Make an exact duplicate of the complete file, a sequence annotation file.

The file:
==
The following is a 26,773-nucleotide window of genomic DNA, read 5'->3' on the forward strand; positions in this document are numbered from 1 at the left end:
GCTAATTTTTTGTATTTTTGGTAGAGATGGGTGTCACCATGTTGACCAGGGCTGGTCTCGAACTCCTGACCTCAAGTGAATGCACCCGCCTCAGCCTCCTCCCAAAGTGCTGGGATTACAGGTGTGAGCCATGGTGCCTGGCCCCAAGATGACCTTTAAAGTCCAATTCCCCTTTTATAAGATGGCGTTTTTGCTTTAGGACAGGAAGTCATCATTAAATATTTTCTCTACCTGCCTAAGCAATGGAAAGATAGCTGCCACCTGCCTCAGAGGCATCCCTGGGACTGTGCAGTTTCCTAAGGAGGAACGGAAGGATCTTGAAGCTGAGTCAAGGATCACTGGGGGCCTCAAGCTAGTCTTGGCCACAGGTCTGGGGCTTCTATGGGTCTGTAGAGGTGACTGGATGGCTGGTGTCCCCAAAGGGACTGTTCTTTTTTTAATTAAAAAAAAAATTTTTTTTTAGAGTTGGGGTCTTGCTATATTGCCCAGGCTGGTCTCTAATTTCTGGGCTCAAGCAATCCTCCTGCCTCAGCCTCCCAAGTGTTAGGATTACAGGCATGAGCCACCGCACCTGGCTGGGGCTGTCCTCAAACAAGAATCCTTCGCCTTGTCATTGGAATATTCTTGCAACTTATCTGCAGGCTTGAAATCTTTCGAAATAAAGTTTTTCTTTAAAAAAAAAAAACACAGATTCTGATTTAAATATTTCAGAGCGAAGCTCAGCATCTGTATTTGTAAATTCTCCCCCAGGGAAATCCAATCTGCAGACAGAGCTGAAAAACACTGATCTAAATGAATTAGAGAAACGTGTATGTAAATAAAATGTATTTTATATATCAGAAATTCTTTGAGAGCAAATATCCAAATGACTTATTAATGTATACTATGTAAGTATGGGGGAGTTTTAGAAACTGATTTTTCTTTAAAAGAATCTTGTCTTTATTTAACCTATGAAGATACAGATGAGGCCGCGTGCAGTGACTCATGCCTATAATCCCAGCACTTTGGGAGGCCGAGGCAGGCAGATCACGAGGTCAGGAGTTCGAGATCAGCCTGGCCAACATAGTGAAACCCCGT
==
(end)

The following is a 26,773-nucleotide window of genomic DNA, read 5'->3' on the forward strand; positions in this document are numbered from 1 at the left end:
GCTAATTTTTTGTATTTTTGGTAGAGATGGGTGTCACCATGTTGACCAGGGCTGGTCTCGAACTCCTGACCTCAAGTGAATGCACCCGCCTCAGCCTCCTCCCAAAGTGCTGGGATTACAGGTGTGAGCCATGGTGCCTGGCCCCAAGATGACCTTTAAAGTCCAATTCCCCTTTTATAAGATGGCGTTTTTGCTTTAGGACAGGAAGTCATCATTAAATATTTTCTCTACCTGCCTAAGCAATGGAAAGATAGCTGCCACCTGCCTCAGAGGCATCCCTGGGACTGTGCAGTTTCCTAAGGAGGAACGGAAGGATCTTGAAGCTGAGTCAAGGATCACTGGGGGCCTCAAGCTAGTCTTGGCCACAGGTCTGGGGCTTCTATGGGTCTGTAGAGGTGACTGGATGGCTGGTGTCCCCAAAGGGACTGTTCTTTTTTTAATTAAAAAAAAAATTTTTTTTTAGAGTTGGGGTCTTGCTATATTGCCCAGGCTGGTCTCTAATTTCTGGGCTCAAGCAATCCTCCTGCCTCAGCCTCCCAAGTGTTAGGATTACAGGCATGAGCCACCGCACCTGGCTGGGGCTGTCCTCAAACAAGAATCCTTCGCCTTGTCATTGGAATATTCTTGCAACTTATCTGCAGGCTTGAAATCTTTCGAAATAAAGTTTTTCTTTAAAAAAAAAAAACACAGATTCTGATTTAAATATTTCAGAGCGAAGCTCAGCATCTGTATTTGTAAATTCTCCCCCAGGGAAATCCAATCTGCAGACAGAGCTGAAAAACACTGATCTAAATGAATTAGAGAAACGTGTATGTAAATAAAATGTATTTTATATATCAGAAATTCTTTGAGAGCAAATATCCAAATGACTTATTAATGTATACTATGTAAGTATGGGGGAGTTTTAGAAACTGATTTTTCTTTAAAAGAATCTTGTCTTTATTTAACCTATGAAGATACAGATGAGGCCGCGTGCAGTGACTCATGCCTATAATCCCAGCACTTTGGGAGGCCGAGGCAGGCAGATCACGAGGTCAGGAGTTCGAGATCAGCCTGGCCAACATAGTGAAACCCCGT